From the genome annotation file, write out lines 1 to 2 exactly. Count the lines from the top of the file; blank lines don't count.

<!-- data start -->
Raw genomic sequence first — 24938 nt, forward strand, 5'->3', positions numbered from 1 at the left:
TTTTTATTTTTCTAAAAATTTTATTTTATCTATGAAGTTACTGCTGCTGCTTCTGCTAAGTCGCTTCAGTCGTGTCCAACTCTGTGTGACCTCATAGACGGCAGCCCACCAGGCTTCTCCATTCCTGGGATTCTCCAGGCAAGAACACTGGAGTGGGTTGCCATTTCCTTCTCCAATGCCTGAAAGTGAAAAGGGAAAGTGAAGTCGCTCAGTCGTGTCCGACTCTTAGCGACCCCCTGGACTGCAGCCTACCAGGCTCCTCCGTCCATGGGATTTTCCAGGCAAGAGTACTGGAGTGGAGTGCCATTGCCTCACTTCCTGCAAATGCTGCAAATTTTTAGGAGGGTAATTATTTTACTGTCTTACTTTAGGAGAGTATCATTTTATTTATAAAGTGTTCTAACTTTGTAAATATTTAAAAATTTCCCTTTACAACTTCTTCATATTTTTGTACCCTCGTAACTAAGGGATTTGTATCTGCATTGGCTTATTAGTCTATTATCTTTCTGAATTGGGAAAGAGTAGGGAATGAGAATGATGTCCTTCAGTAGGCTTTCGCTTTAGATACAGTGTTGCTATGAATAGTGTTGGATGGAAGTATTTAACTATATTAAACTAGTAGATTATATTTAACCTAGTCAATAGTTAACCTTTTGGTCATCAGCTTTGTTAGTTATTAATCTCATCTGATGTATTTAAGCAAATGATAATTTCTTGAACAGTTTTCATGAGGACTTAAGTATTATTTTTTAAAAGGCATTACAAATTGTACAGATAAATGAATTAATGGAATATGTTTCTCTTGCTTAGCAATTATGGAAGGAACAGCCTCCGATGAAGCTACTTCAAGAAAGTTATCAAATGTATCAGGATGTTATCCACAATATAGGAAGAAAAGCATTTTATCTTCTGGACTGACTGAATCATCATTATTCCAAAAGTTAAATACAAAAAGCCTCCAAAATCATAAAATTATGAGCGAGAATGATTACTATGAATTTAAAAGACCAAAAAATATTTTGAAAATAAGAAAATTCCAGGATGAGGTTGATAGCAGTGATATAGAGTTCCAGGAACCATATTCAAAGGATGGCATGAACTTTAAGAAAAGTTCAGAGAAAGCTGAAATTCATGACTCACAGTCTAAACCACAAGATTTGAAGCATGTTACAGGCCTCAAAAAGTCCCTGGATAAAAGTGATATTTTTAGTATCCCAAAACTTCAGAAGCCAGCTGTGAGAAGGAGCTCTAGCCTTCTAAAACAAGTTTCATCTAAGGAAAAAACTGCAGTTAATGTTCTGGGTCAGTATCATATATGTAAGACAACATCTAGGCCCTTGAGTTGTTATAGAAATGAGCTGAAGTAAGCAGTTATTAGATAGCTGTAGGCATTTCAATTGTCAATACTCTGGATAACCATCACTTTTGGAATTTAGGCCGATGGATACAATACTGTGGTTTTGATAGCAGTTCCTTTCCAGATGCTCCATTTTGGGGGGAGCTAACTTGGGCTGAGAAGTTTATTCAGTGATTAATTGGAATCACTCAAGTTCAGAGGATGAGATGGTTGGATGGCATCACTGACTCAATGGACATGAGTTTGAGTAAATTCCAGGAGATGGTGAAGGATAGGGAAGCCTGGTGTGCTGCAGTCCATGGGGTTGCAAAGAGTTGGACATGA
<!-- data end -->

Raw genomic sequence first — 24938 nt, forward strand, 5'->3', positions numbered from 1 at the left:
TTTTTATTTTTCTAAAAATTTTATTTTATCTATGAAGTTACTGCTGCTGCTTCTGCTAAGTCGCTTCAGTCGTGTCCAACTCTGTGTGACCTCATAGACGGCAGCCCACCAGGCTTCTCCATTCCTGGGATTCTCCAGGCAAGAACACTGGAGTGGGTTGCCATTTCCTTCTCCAATGCCTGAAAGTGAAAAGGGAAAGTGAAGTCGCTCAGTCGTGTCCGACTCTTAGCGACCCCCTGGACTGCAGCCTACCAGGCTCCTCCGTCCATGGGATTTTCCAGGCAAGAGTACTGGAGTGGAGTGCCATTGCCTCACTTCCTGCAAATGCTGCAAATTTTTAGGAGGGTAATTATTTTACTGTCTTACTTTAGGAGAGTATCATTTTATTTATAAAGTGTTCTAACTTTGTAAATATTTAAAAATTTCCCTTTACAACTTCTTCATATTTTTGTACCCTCGTAACTAAGGGATTTGTATCTGCATTGGCTTATTAGTCTATTATCTTTCTGAATTGGGAAAGAGTAGGGAATGAGAATGATGTCCTTCAGTAGGCTTTCGCTTTAGATACAGTGTTGCTATGAATAGTGTTGGATGGAAGTATTTAACTATATTAAACTAGTAGATTATATTTAACCTAGTCAATAGTTAACCTTTTGGTCATCAGCTTTGTTAGTTATTAATCTCATCTGATGTATTTAAGCAAATGATAATTTCTTGAACAGTTTTCATGAGGACTTAAGTATTATTTTTTAAAAGGCATTACAAATTGTACAGATAAATGAATTAATGGAATATGTTTCTCTTGCTTAGCAATTATGGAAGGAACAGCCTCCGATGAAGCTACTTCAAGAAAGTTATCAAATGTATCAGGATGTTATCCACAATATAGGAAGAAAAGCATTTTATCTTCTGGACTGACTGAATCATCATTATTCCAAAAGTTAAATACAAAAAGCCTCCAAAATCATAAAATTATGAGCGAGAATGATTACTATGAATTTAAAAGACCAAAAAATATTTTGAAAATAAGAAAATTCCAGGATGAGGTTGATAGCAGTGATATAGAGTTCCAGGAACCATATTCAAAGGATGGCATGAACTTTAAGAAAAGTTCAGAGAAAGCTGAAATTCATGACTCACAGTCTAAACCACAAGATTTGAAGCATGTTACAGGCCTCAAAAAGTCCCTGGATAAAAGTGATATTTTTAGTATCCCAAAACTTCAGAAGCCAGCTGTGAGAAGGAGCTCTAGCCTTCTAAAACAAGTTTCATCTAAGGAAAAAACTGCAGTTAATGTTCTGGGTCAGTATCATATATGTAAGACAACATCTAGGCCCTTGAGTTGTTATAGAAATGAGCTGAAGTAAGCAGTTATTAGATAGCTGTAGGCATTTCAATTGTCAATACTCTGGATAACCATCACTTTTGGAATTTAGGCCGATGGATACAATACTGTGGTTTTGATAGCAGTTCCTTTCCAGATGCTCCATTTTGGGGGGAGCTAACTTGGGCTGAGAAGTTTATTCAGTGATTAATTGGAATCACTCAAGTTCAGAGGATGAGATGGTTGGATGGCATCACTGACTCAATGGACATGAGTTTGAGTAAATTCCAGGAGATGGTGAAGGATAGGGAAGCCTGGTGTGCTGCAGTCCATGGGGTTGCAAAGAGTTGGACATGA